Phase I is, in effect, a simple fiber / laxative supplement. There’s nothing here that you can’t obtain for much less money at your local drug store. And there’s nothing miraculous about its effects, either. If you’re constipated, or your fiber consumption is low, there’s no doubt it will make you “go” more often. Metamucil or All Bran BranBuds will accomplish exactly the same thing.
CleanseRx® also features a Phase II product for use after Phase I. It’s a “carefully formulated group of amino acids, vitamins, minerals, digestive enzymes and other various ingredients that give your colon and digestive system the nutrients they need to be healthier, stronger and work more efficiently to process the foods you eat.”
Again, the benefits are frustratingly vague. A “healthier” colon? By what measure, exactly? It’s not like there’s any way to verify this for yourself. The retailers claim Phase II will prevent the waste eliminated with the use of Phase I of the product from accumulating again. Of course, since the claim of waste build up is baseless, this claim has exactly the same credibility.
So what’s in Phase II?
A complete amino acid profile (this is obviously a protein supplement—looks like soy protein by the amino acid profile), an average vitamin and mineral and blend, a sprinkling of digestive enzymes and probiotics, more psyllium, and a dash of a few other ingredients (present in doses much too low to elicit any effect).
Nothing earth-shattering here either, unfortunately. And while no one is going argue that the occasional supplementation with either digestive enzymes or probiotics may be useful (witness all the yogurt commercials on TV these day!), they are not going to help you lose weight or make dramatic effects on your overall quality of life. Most evidence, for instance, shows that probiotics are most helpful for the treatment of diarrhea and possibly Crohn’s disease and IBS (irritable bowel syndrome).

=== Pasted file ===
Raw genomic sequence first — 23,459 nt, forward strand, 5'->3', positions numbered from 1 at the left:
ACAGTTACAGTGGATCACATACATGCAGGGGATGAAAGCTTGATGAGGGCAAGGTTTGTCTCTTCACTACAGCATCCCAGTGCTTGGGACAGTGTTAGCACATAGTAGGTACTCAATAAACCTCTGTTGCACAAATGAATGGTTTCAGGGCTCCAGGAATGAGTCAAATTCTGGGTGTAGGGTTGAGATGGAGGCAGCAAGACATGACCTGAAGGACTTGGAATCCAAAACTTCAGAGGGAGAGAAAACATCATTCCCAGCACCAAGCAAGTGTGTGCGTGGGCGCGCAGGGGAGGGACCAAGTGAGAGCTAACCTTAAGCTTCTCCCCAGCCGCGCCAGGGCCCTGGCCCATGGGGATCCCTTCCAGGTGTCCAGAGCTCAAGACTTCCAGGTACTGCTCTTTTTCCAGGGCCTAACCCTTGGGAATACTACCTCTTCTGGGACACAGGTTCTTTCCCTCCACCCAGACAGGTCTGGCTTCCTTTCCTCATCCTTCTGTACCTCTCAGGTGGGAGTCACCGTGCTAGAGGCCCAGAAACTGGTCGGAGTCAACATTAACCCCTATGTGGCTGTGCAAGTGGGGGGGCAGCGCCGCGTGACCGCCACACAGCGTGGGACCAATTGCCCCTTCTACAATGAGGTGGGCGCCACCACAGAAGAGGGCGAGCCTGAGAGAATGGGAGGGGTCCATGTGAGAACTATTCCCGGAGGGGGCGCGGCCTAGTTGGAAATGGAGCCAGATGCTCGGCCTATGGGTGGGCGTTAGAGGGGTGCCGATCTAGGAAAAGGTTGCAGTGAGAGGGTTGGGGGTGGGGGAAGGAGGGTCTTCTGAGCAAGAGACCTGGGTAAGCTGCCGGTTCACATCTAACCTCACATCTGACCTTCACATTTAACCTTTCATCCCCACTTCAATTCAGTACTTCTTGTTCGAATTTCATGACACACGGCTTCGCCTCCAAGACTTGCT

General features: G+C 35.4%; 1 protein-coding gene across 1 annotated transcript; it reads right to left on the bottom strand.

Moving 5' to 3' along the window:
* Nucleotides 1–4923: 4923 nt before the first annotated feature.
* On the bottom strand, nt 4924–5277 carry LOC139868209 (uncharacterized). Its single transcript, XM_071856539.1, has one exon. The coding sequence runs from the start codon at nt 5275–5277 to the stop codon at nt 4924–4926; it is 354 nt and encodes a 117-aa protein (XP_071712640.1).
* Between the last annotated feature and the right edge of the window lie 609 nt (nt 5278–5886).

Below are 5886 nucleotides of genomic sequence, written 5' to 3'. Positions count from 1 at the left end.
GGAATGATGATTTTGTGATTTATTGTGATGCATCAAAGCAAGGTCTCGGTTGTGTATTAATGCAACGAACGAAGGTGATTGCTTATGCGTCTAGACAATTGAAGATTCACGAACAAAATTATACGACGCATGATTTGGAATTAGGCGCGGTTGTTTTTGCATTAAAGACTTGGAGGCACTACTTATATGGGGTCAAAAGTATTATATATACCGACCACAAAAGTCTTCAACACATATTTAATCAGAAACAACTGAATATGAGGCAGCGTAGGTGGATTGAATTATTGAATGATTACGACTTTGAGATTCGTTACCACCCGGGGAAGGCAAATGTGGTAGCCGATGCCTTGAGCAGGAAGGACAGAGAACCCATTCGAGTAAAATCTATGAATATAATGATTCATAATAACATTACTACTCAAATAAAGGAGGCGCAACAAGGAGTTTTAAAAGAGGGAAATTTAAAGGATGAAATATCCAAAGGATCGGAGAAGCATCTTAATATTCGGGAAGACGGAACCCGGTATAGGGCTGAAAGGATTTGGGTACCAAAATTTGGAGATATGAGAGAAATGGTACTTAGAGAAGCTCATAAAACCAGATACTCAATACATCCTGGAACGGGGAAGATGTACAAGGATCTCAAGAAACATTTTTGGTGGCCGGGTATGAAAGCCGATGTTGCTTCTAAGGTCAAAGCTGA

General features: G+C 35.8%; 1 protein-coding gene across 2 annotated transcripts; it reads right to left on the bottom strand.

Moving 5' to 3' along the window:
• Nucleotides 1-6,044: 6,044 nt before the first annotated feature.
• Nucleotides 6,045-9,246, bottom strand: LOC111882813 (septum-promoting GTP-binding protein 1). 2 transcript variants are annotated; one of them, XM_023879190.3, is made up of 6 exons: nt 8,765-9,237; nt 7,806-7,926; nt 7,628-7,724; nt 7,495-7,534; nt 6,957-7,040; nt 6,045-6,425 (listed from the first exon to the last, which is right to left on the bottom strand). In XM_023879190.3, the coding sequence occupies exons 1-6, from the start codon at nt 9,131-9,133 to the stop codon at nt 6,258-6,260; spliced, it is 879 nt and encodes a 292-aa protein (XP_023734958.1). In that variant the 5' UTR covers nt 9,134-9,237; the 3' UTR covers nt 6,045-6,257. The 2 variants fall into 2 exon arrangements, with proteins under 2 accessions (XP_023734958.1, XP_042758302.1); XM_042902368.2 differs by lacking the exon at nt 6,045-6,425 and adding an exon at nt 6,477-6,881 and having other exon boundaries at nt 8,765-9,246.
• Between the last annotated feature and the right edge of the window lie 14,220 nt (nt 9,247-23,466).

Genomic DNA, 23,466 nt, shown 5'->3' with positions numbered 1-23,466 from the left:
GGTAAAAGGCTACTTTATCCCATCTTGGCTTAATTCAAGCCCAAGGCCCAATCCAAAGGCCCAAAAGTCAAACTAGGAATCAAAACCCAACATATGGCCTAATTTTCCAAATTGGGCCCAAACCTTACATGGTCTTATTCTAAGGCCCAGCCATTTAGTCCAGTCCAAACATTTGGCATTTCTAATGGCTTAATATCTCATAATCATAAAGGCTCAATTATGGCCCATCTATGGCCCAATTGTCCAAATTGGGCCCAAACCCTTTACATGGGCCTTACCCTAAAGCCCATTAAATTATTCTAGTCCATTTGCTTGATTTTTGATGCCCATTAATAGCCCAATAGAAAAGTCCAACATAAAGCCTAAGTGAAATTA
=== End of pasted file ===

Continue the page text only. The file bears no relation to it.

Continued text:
So let’s sum this product up.
None of the claims for CleanseRx® have any basis in reality or credible science. That does not mean this product is valueless, however. It does provide fiber and laxatives, probiotics, digestive enzymes, and a bit of protein. However, this doesn’t necessarily mean you actually need an expensive supplement to get any of these things.
For instance, if your diet is already high in fibrous fruit, vegetables, legumes, and cereal grains, you don’t need a fiber supplement. If you do need fiber, it’s unlikely you also need a laxative; most people will experience dramatic increases in “regularity” without one. If you eat yogurt semi-regularly and haven’t recently undergone a cycle of antibiotics, you probably don’t need a probiotic either. And the benefits of enzyme supplementation? Unless you are suffering from a condition resulting from an enzyme deficiency of some sort, clinical evidence validating the benefits of regular supplementation is in short supply.
This sort of “cost-benefit” analysis is important…especially when you consider the cost involved! Let’s determine the true value of this product, by comparing it to similar, readily-available products.
The CleanseRx® system (a month’s supply each of Phase I & II) costs $79.99.
- 1 36 oz bottle of generic, store-brand “Metamucil” costs about $13. One serving provides twice the amount of psyllium as delivered by CleanseRx®, and at a single dose per day, a single bottle will last you just over 2 months. (Metamucil is also available in capsule form, if you’d prefer that!)
- 1 box (100 tabs) of senna costs about $11. Two tabs per day will approximate CleanseRx’s dosage, and this will last you just under two months.
- Probiotics vary in cost but you can buy a decent product for under $10 (100 caps). Each cap contains 10 X the amount of probiotics found in CleanseRx®, and a single bottle will last you 75 days.
- A month’s worth of a high quality digestive enzyme blend can be had for under $9.
Are you with me so far? We’ve far exceeded the potency of CleanseRx®, plus we’ve got enough product to last for twice as long (keep in mind that laxatives should not be used over the long term, so in reality two month’s worth of product is, in fact, much more than that).
If you wanted to approximate the amino acid profile also present in this product (unnecessary since its effects on “colon health” have not been demonstrated) you could throw in a 1 lbs. jug of soy protein for $8 and take half a serving per day (30 days worth).
Total investment for all this stuff so far? $48!
At the end of the day, what’s the “take home” lesson here?
CleanseRx® is in essence, an extremely overpriced and under-dosed fiber, laxative, probiotic, protein and digestive enzyme supplement. As you can see, you can buy much more potent doses of all the ingredients for much less money. And while some of these ingredients certainly offer some degree of benefit, none of the claims made by the retailer have any scientific credibility.
Is this a product you really want to spend your hard earned money on?